“While the issue has been resolved pretty quickly by Microsoft after the right people contacted us following the media attention, we still believe that this example shows why we need better antitrust regulations. It is not fair that a Big Tech company can ignore a small company’s request to fix an issue that effects its users for months, and is only interested in fixing the issue after it received bad publicity because of this,” he writes.

“After all, not every small company has the option to go public, possibly because the media will decide their issue is not worth talking about or because they simply do not have established media contacts and find it hard to get through to the right people.

“While we are very happy that this particular issue has now been fixed for all Tutanota users, we still believe that there must be a better way for companies to contact Big Tech and request fixes from them – one where they can not simply answer to the request with “Sorry, fixing the issue you are having is not feasible for us.”

Platform fairness is one issue that the European Commission has been attending to in recent years — but apparently not with enough of a flex to ensure all SMEs are being treated attentively by cloud giants.

Tutanota is not alone in experiencing issues with Microsoft’s support response to its complaint. Another SME, the browser maker Vivaldi, got in touch following our report on Tutanota’s issue — saying users of a webmail service it offers had reported a similar issue on Azure, another Microsoft cloud computing platform. It told us that users of its Vivaldi.net email service had been given information — “and possibly access to” — other vivaldi.net users’ Azure accounts. Which sounds, well, suboptimal.

“The reason is that vivaldi.net is handled as a corporate domain, not an email provider domain. Microsoft has refused to fix the problem, claiming it is by design,” a spokesperson for the company explained last month, adding: “We have also had similar reports about other services.”

“It’s frustrating that in 2022 to find Microsoft blatantly continues to engage in anti-competitive practices,” they added.

After TechCrunch raised Vivaldi’s complaint with Microsoft, the SME got back in touch with us to say — surprise! — it had suddenly had fresh attention from the cloud giant to its complaint… “We are having a meeting with them this week. So they have woken up after two years. Let’s see what comes out of this,” its spokesperson told us a few weeks ago.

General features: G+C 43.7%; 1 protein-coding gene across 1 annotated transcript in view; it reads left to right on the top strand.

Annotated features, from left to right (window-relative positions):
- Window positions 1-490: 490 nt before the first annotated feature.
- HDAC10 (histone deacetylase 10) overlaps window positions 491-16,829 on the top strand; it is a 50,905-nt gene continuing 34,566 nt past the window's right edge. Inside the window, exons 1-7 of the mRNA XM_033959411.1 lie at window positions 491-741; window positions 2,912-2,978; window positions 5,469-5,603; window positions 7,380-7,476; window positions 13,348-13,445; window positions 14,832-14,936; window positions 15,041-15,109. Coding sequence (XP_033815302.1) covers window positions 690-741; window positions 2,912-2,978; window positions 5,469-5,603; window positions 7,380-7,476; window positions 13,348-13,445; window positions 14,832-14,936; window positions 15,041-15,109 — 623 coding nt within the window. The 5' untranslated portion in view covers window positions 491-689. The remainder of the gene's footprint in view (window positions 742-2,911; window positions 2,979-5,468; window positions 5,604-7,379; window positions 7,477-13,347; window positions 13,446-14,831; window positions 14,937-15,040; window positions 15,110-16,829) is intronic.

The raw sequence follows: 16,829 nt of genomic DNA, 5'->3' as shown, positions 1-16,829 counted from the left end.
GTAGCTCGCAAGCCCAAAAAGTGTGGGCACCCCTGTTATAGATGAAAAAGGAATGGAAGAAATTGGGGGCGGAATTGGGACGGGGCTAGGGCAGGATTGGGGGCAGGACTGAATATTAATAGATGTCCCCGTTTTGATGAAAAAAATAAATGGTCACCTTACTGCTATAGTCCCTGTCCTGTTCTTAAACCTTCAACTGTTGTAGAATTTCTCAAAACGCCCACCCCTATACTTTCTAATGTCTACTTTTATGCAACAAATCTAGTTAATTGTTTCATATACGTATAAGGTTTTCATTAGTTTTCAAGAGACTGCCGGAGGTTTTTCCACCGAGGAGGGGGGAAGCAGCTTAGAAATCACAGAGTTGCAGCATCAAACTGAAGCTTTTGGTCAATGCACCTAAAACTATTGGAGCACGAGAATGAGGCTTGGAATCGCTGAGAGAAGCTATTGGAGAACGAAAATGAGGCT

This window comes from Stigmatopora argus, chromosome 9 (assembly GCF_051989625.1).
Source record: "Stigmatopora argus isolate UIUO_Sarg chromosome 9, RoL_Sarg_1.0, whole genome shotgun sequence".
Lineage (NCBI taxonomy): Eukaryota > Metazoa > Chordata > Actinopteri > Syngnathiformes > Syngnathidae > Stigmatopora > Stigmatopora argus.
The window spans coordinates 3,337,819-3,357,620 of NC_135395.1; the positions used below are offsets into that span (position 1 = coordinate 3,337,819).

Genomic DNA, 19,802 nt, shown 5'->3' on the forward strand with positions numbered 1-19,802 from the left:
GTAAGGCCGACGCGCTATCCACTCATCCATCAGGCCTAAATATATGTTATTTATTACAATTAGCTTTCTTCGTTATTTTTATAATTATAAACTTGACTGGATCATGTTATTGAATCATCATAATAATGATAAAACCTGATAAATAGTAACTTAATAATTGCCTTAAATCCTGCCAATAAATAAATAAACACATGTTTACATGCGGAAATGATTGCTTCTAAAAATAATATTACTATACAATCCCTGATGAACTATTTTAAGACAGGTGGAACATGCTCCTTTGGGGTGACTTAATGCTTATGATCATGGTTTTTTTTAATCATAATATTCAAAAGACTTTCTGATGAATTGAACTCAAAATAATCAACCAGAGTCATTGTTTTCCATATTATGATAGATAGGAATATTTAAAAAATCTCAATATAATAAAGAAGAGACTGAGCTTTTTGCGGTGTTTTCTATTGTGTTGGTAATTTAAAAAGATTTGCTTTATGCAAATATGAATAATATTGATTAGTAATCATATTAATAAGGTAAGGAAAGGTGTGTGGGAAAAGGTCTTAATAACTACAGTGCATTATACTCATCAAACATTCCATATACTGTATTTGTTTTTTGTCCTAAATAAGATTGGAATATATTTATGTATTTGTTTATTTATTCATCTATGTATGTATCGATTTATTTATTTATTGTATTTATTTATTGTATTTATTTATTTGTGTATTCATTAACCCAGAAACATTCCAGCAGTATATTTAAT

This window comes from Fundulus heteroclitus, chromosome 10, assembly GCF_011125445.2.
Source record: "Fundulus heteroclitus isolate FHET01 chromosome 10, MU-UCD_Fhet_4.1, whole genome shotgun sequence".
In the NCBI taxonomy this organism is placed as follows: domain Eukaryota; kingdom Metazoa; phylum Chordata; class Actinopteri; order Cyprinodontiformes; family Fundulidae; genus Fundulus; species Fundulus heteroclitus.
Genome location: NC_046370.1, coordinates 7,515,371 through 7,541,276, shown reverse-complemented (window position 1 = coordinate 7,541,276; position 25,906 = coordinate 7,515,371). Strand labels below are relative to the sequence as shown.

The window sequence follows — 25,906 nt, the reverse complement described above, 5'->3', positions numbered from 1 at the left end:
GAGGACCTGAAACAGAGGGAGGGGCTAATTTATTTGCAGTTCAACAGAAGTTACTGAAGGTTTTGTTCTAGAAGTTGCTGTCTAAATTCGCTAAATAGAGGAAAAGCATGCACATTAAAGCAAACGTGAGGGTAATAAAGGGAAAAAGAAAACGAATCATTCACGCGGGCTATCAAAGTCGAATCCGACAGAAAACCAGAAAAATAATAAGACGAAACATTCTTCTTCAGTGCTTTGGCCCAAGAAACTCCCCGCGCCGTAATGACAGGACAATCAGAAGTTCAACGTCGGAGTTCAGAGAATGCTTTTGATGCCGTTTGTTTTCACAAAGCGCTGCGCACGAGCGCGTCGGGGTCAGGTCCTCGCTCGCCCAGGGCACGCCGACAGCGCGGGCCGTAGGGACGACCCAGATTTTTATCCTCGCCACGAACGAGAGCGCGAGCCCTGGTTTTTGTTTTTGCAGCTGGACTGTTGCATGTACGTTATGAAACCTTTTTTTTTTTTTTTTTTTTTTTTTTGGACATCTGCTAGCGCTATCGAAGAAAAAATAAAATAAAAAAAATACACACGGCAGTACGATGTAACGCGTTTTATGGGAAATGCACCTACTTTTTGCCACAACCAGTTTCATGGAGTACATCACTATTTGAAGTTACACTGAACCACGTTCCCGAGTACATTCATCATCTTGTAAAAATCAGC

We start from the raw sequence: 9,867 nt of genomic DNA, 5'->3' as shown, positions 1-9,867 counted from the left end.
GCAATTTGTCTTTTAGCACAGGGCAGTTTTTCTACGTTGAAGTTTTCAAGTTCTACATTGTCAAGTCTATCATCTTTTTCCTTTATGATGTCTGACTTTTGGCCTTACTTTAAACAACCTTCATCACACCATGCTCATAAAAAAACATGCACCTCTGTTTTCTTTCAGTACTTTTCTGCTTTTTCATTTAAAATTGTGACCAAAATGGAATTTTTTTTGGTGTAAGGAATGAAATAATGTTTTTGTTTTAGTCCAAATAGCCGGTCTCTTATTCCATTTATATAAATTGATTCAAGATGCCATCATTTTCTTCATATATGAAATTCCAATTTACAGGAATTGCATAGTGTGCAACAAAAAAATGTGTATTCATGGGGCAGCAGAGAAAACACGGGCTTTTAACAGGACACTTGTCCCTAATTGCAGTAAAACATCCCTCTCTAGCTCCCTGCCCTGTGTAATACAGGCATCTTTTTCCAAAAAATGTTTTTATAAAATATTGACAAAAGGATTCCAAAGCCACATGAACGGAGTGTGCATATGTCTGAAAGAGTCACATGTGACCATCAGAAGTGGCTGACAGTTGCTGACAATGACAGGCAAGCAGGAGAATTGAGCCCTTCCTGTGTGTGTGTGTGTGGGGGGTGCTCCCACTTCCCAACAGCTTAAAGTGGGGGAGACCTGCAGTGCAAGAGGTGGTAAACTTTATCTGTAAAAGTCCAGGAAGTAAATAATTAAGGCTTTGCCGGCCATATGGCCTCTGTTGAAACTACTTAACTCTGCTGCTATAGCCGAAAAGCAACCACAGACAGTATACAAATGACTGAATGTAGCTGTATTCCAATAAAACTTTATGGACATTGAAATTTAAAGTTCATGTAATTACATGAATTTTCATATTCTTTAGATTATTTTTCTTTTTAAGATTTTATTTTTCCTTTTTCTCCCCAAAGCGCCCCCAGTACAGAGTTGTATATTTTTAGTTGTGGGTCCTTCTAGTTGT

We followed up this month to see if Vivaldi has also had a resolution — but at the time of writing we’re still waiting on a response.

We also asked for an update from Microsoft but haven’t heard back yet. But the tech giant previously told us: “We’re in touch with Vivaldi.net to look into their concerns around data and will take action as needed to ensure that customer data is handled properly and any issues are addressed appropriately.”

One thing is clear: These two complaints are just the tip of the iceberg. (Just the social media chatter around our Tutanota reporting includes a similar complaint about IBM Cloud — and another that Microsoft also blocks self hosted emails from its virtual private servers “without any sort of explanation, so you can conveniently get an email address from them as well”, with the complainant accusing its business of “always been forced dominance” — for e.g.)

What’s a whole lot less clear is whether or not current (and incoming) EU regulations are up to the task of protecting SMEs from cloud giants’ power to be totally disinterested in resolving platform problems that affect smaller competitors.

Back in 2019, the European Union agreed a regulation the bloc’s lawmakers claimed was pioneering in this regard — aimed at tackling unfair platform business practices, with the Commission saying they wanted to outlaw “some of the most unfair practices” and create a benchmark for transparency. The regulation, which came into force just over two years ago, included a requirement that platforms set up new avenues for dispute resolution by mandating they have an internal complaint-handling system to assist business users.